It has been unseasonably warm and my peach tree started blooming this week. I want to shout, “Wait, go back, bloom in April.” I know that early blooms are risky – because a heavy frost can kill the buds and there will be no peaches this summer. We are almost 2 months from our average last frost in Denver. The forming fruit can withstand a light frost, but not sustained cold.
But I can’t live in fear of frost – because there is nothing I can do to hold back the blooms. Even if it was a regular year and the blooms didn’t come until April, a late cold snap could still kill the budding fruit, or not. Such is the risk of gardening.
Sending out any kind of new flowers or new growth is risky. The tender shoots of friendship that I show to a neighbor might be accepted and returned, or not. Love extended to a friend or family member can be warmly received, or ignored. A frosty reception can kill the tender buds of my effort.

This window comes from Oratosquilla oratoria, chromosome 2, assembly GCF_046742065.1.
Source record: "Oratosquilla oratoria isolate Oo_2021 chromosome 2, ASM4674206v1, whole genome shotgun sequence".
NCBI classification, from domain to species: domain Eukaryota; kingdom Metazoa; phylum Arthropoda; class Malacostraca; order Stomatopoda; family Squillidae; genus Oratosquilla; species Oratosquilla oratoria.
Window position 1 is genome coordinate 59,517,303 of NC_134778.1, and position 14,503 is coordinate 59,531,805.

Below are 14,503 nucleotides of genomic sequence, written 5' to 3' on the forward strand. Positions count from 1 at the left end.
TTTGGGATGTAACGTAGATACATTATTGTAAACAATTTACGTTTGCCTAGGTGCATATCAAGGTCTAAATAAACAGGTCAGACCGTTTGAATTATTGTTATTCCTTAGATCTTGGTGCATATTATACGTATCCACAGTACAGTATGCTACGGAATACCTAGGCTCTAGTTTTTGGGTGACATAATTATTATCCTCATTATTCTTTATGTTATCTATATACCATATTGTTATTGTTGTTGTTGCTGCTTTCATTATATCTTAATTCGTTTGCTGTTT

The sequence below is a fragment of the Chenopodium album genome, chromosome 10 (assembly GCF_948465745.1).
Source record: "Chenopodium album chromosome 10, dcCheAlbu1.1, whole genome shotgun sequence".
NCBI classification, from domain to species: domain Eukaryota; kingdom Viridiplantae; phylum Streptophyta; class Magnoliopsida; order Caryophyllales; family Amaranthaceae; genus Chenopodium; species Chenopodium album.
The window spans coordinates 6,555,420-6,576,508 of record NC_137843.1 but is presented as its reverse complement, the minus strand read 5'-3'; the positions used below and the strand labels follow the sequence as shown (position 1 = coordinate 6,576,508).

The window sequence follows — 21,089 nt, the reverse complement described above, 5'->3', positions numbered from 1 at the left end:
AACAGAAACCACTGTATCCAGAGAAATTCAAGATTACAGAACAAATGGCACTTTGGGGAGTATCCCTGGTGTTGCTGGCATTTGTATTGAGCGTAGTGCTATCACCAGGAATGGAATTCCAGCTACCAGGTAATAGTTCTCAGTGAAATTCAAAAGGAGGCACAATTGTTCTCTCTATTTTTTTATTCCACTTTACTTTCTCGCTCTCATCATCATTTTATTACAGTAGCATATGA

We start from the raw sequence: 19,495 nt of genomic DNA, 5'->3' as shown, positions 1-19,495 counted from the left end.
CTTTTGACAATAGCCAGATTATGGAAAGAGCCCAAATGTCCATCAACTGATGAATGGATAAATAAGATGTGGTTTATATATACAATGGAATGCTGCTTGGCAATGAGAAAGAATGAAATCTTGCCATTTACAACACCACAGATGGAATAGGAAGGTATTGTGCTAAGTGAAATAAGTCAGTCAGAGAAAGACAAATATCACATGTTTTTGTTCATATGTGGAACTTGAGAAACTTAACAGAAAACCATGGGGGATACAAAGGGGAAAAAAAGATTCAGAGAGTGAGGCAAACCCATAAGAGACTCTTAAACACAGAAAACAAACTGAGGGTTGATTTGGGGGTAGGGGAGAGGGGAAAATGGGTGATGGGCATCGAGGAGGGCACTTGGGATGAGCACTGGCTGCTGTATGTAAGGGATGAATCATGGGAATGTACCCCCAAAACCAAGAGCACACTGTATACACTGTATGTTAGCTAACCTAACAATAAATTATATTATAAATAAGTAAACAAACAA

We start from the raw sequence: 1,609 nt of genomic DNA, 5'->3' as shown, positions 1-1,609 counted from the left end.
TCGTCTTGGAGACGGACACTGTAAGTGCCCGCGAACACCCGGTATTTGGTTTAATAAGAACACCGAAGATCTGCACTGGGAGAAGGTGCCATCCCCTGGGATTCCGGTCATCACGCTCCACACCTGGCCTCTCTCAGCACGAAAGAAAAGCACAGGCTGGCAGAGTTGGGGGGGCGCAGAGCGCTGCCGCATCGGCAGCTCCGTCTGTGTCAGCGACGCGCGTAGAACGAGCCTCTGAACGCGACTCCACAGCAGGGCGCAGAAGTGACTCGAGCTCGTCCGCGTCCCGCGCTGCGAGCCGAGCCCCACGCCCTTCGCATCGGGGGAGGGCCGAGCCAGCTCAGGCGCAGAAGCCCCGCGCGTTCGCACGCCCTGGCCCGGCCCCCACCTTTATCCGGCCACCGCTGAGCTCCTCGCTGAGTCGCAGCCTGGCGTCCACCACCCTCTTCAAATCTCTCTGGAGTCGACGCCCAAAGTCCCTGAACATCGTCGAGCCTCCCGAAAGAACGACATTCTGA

Yet still I decide to push forward to new growth – in my closest circles and further out. Risking rejection, but knowing that if I stop growing and connecting in community with others, I am indeed dead.
So the peach tree responds to the sustained warmth and the blossoms open … an invitation to the bees to take the next step in the fruiting process.
And I choose to live in hope – for warmth and fruit this year – and if not this year, then next year.
Note on the pictures – the top image is from stock photography. The images in the text are from my peach tree today. It is hard to get pictures of my peach tree because the background is always another tree or house in my small urban garden. And I’m a writer, not a photographer.